I'm going to have to politely disagree on trimming the bars. The bars will end up growing forward, sometimes all the way to the tip of the frog, to help support a thin sole. You can get a good idea of how thick a sole is by measuring the depth of the valley that is along side the frog. You can see that at the heel how deep the valley is, and compared to the valley at the tip of the frog, it's much shallower. If you take off the bars you'll instantly be removing some support for the thinner areas of the sole.
And if it hasn't already been mentioned, leave the sole alone. If you have a farrier that takes out their knife and proceeds towards the sole with it, stop em right away. There are some trimmers that will remove the toe callous, and some that will try to create a little more concavity with their knife. This is not a good idea, and there is no reason to be doing it. Make sure they leave the frog alone too. Again, some farriers like to take their knife and thin down the frog, this also is a bad idea.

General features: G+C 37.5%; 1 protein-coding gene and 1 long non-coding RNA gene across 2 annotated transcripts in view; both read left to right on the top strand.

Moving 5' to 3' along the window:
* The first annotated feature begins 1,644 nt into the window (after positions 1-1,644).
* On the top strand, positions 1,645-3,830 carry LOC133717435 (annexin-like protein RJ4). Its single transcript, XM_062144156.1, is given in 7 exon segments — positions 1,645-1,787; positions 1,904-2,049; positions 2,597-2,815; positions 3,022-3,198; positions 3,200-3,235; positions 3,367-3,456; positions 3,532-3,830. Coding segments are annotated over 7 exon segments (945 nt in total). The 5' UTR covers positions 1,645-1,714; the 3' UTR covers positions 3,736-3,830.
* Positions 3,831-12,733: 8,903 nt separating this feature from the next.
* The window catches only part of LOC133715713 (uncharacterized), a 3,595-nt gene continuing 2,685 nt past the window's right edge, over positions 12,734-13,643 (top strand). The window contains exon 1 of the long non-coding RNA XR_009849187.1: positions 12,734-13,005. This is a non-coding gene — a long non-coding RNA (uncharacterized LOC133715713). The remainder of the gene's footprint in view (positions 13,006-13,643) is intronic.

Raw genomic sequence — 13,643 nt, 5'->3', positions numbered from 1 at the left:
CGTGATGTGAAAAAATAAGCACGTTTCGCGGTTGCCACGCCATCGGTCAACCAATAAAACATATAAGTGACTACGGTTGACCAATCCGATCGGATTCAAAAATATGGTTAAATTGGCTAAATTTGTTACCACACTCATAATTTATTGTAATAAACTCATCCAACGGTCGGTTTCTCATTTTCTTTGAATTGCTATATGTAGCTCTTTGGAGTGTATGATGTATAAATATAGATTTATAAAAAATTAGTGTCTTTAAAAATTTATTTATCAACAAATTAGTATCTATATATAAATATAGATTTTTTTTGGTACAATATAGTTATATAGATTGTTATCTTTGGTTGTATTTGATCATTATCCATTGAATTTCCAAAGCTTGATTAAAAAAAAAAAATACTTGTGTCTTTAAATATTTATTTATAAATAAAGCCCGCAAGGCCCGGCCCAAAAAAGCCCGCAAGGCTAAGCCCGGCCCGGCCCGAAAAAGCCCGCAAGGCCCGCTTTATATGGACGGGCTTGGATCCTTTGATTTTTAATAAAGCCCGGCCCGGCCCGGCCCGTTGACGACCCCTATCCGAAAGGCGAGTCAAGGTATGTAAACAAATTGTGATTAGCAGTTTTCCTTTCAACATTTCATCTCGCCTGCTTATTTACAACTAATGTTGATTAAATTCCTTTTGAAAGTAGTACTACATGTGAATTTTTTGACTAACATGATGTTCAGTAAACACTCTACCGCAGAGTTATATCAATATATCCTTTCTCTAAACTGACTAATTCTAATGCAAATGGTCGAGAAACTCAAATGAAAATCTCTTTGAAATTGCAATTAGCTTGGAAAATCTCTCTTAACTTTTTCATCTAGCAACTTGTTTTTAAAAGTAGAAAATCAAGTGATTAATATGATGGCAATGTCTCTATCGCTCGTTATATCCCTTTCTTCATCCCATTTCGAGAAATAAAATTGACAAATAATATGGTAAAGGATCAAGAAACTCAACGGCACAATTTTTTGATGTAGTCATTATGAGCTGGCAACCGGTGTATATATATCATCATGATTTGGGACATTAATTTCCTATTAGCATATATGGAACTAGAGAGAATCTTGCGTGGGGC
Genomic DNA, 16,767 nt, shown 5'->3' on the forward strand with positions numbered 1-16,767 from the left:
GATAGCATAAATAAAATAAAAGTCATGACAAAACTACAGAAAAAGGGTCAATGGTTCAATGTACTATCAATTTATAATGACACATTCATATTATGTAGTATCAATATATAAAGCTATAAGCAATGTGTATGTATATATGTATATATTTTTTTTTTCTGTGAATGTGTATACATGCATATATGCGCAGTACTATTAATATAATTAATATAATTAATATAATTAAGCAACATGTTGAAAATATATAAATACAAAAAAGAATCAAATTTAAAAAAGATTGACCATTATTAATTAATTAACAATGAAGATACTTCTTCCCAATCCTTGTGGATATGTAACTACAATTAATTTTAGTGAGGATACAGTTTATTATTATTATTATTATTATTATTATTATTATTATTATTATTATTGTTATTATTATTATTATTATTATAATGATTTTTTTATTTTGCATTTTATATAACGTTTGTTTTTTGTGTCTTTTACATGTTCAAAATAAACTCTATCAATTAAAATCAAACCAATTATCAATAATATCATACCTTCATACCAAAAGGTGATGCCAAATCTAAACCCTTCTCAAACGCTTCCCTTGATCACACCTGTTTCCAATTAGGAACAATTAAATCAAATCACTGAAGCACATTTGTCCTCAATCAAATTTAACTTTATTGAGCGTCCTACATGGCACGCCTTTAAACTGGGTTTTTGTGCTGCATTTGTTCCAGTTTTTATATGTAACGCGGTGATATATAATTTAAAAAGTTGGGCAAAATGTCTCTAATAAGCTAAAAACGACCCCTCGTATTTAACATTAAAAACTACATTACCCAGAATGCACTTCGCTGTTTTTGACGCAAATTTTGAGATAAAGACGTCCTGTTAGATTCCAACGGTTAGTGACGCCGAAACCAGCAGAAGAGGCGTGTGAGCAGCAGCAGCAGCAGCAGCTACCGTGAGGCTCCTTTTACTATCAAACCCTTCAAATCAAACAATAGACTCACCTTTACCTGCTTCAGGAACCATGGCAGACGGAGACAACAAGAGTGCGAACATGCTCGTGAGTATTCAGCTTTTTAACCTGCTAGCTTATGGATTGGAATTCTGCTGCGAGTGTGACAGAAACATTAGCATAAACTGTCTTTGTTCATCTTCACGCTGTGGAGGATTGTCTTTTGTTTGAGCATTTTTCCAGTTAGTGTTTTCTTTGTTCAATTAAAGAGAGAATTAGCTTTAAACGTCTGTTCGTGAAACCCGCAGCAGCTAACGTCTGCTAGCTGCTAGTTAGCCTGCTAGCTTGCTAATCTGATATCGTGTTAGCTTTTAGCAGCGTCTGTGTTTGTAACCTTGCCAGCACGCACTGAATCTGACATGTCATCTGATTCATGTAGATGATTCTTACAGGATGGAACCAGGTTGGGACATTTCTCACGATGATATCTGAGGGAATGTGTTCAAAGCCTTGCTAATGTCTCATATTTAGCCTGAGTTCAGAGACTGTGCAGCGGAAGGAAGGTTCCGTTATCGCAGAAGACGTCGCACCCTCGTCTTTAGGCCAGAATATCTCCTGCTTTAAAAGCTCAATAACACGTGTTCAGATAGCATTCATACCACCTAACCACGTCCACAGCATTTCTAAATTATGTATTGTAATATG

As for your horse being, "dead lame", if the shoes are removed.....hogwash. It's probable he will be sore as he begins using new muscles and tendons, but he will adapt. And only time will let you know how long it's going to take. It's the same as if I've been sitting around all winter on my butt for 6 months and the all of a sudden come spring I hop up and take off for a run. I'm going to be sore afterwards, and there's no way around it, I have to get my body conditioned again to handle all that movement. Expecting to be at 100% instantly is asking for too much.
Truth passes through three stages. First it is ridiculed. Second it is violently opposed. Third it is accepted as self evident.
Last edited by totalfreedom; 06-15-2013 at 11:35 AM.